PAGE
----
To test the susceptibility of cultured rHSC/rMFB we infected them two days after seeding using a multiplicity of infection (MOI) of 10. Analysis of the cells for forty-eight hours after infection revealed that 100% of the cells (rHSCs and rMFBs) were positive for EGFP providing evidence that adenoviral based vectors are very effective in gene delivery to these cells in culture (Fig. 5). However, it was surprising that the use of adenovirus at a MOI of 10 was sufficient for complete infection. It is well established that the internalization of adenoviral particles is promoted by integrins . Also, it was previously demonstrated that HSC and MFB express high levels of various types of integrins [25, 26]. Therefore, it is most likely that the observed high adenoviral susceptibility of HSC and MFB may be caused by high-level expression of integrins. Interestingly, also the relative intensities of fluorescence signals in these cells were extremely high compared to those observed after chemically enhanced gene delivery (compare Fig. 5B and Fig. 1B). Infected cells continued to express the product of the transgene (EGFP) for at least 2 weeks. It is most likely that the termination of transgene expression after 2 weeks is related to the loss of episomal transgene, which is not incorporated into the host genome and, therefore, is lost with cell division. Partial cellular disintegration occurred (not shown) at later stages most likely due to the intrinsic cytotoxicity of high EGFP content or the overexpression of some viral proteins . Independent experiments revealed further that infection of these sinusoidal hepatic cells is highly reproducible, irrespective whether infection is performed in the presence of 2%, 5% or 10% fetal calf serum (not shown).
Based on these data we conclude that a MOI of 10 is sufficient to achieve an infection of 100% in cultured rHSC and rMFB, respectively, under most experimental conditions.
In agreement with other reports on gene delivery to cultured rHSCs by adenoviral based techniques our data show that this method is straightforward particularly when high efficiency of gene transfer is required [28,29,30,31]. Furthermore, our report indicates that introduction of foreign DNA even into rMFBs is possible by use of adenoviral based vector systems. Because of the considerable interest on the rHSC/rMFB transition as a cell culture model for liver fibrogenesis the improvement of efficiency of gene delivery to these cells should facilitate applications such as reproducible reporter vector assays, or bulk expression of signalling proteins for biochemical or cell biological assays.
Additional studies will be required to determine the optimal in vivo conditions for adenoviral gene transfer to rHSCs/rMFBs.
Material and Methods
Isolation and culture of rat hepatic stellate cells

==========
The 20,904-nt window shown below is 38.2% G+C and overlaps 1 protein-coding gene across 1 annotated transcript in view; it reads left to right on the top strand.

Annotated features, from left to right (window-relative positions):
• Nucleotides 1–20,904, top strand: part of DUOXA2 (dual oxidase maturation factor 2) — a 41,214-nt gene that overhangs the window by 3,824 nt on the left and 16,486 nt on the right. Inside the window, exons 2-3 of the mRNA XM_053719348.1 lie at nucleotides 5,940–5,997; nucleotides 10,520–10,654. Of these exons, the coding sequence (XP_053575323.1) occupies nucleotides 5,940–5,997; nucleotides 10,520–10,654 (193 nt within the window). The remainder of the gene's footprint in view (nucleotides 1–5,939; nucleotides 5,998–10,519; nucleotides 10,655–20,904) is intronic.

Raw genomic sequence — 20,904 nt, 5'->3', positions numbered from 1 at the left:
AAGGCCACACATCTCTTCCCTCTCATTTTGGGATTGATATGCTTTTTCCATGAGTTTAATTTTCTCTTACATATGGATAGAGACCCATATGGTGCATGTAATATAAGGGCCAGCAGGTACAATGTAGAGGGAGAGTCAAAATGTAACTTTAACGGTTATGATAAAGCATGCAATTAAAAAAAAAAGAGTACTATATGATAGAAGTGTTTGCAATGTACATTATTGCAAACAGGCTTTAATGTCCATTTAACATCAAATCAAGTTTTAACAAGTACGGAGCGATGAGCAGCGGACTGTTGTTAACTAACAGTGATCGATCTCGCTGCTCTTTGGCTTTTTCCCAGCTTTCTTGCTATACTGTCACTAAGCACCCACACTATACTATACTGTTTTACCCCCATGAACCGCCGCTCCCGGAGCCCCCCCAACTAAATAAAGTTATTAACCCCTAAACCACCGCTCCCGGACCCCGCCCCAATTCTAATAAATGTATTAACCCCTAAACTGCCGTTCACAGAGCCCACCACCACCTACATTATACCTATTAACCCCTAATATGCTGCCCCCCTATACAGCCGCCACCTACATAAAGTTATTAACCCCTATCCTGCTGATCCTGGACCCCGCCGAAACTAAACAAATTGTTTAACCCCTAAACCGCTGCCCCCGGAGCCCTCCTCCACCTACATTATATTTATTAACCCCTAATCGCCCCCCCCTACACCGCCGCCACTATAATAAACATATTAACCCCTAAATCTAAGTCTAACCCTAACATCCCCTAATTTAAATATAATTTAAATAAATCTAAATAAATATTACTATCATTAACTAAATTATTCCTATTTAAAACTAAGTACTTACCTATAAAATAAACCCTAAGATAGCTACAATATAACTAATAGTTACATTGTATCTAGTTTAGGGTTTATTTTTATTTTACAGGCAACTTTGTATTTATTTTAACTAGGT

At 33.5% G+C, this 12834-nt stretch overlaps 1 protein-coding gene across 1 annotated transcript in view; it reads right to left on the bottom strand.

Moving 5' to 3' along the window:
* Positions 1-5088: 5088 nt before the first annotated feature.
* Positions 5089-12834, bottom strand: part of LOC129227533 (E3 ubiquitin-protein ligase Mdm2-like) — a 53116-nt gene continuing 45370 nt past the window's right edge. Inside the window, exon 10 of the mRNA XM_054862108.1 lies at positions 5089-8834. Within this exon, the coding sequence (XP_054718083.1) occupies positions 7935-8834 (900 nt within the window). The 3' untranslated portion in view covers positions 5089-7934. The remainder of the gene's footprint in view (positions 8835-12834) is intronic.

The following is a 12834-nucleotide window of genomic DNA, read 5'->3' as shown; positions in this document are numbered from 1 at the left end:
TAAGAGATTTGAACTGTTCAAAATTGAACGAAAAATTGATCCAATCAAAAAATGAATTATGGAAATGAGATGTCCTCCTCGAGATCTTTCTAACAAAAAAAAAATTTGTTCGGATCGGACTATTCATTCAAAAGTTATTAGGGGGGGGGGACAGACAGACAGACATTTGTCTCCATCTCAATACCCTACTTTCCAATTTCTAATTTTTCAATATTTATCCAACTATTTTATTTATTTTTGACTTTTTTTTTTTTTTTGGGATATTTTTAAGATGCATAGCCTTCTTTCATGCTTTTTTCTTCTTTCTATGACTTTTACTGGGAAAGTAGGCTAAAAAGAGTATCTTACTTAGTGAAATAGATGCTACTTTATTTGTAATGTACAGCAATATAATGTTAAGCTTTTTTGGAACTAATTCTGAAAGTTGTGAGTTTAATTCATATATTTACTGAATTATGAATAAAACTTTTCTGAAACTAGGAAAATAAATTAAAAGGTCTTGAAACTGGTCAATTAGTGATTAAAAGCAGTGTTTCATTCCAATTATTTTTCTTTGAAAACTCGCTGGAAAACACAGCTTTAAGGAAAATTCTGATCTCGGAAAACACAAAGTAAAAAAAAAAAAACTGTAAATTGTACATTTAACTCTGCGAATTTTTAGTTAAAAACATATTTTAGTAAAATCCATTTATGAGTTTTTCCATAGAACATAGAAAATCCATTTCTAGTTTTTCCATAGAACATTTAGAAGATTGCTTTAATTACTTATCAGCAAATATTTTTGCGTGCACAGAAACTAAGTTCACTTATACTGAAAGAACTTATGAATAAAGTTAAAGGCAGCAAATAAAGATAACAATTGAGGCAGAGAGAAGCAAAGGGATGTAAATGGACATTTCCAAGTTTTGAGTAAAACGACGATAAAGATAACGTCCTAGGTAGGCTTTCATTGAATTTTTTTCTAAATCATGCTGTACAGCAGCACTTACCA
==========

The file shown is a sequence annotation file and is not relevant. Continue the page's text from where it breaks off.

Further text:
All animal protocols were in full compliance with the guidelines for animal care and were approved by the Animal Care Committee from the government. Adult male Sprague-Dawley rats (Harlan Winkelmann GmbH, Borchen, Germany), which had free access to altromin chow (Altromin GmbH, Lage, Germany) and water were anaesthetized with an intramuscular injection of 100 mg/kg body weight ketaminhydrochloride (Ketavet®; SANOFI-CEVA GmbH, Düsseldorf, Germany) and 7 mg/kg body weight xylazinhydrochloride (Rompun®; BayerVital, Leverkusen, Germany). rHSCs were isolated by the pronase-collagenase method, a two-step method for preparation of rat liver cells comprising a first step in which the liver is pre-perfused with a Ca2+-free medium in order to remove intercellular Ca2+, and a second step in which the liver is perfused with a Ca2+ requiring collagenase mixture [32, 33, 34]. Briefly, livers were perfused at 10 ml/minute with 200 ml Hanks balanced salt solution (HBSS) without Ca2+and Mg2+ (PAA Laboratories GmbH, Linz, Austria), 100 ml solution E [0.35% (w/v) pronase E in HBSS with Ca2+ and Mg2+] followed by recirculating perfusion for approximately 30 minutes with 60 ml solution F [0.015% (w/v) collagenase in HBSS with Ca2+ and Mg2+]. Thereafter, livers were dissected under permanent pH control (pH 7.3) in 100 ml HBSS with Ca2+ and Mg2+ containing 10 mg DNase, type II (Roche, Mannheim, Germany). The cell suspension was subsequently filtered through nylon mesh (250 μm and 100 μm) and centrifuged for 7 minutes at 450 × g at 4°C. The resulting pellet was washed in ice cold solution G containing 0.25% (w/v) bovine serum albumin in HBSS/+Ca2+/+Mg2+. rHSCs were purified by single-step density gradient centrifugation with 8.25% (w/v) Nycodenz® (Nycomed Pharma AS, Oslo, Norway) as described in detail elsewhere . rHSCs were carefully collected by aspiration of the white top layer of the gradient. The purity of cell preparations was assessed by light microscopic appearance, vitamin A autofluorescence of the cells and positive immunofluorescence stainings . rMFBs were prepared by subculturing primary rHSCs by trypsinization at day 7 after seeding following spontaneous activation on the plastic surface. rHSCs and rMFBs were cultured in Dulbecco's modified Eagle medium (DMEM; BioWhittaker Europe, Verviers, Belgium) containing 4 mM L-glutamine and 10% fetal calf serum (Seromed, Biochrom KG, Berlin, Germany). Additionally, all culture media were supplemented with penicillin (100 IU/ml) and streptomycin (100 μg/ml), respectively. All cultures were maintained at 37°C and 5% CO2 in a humidified atmosphere.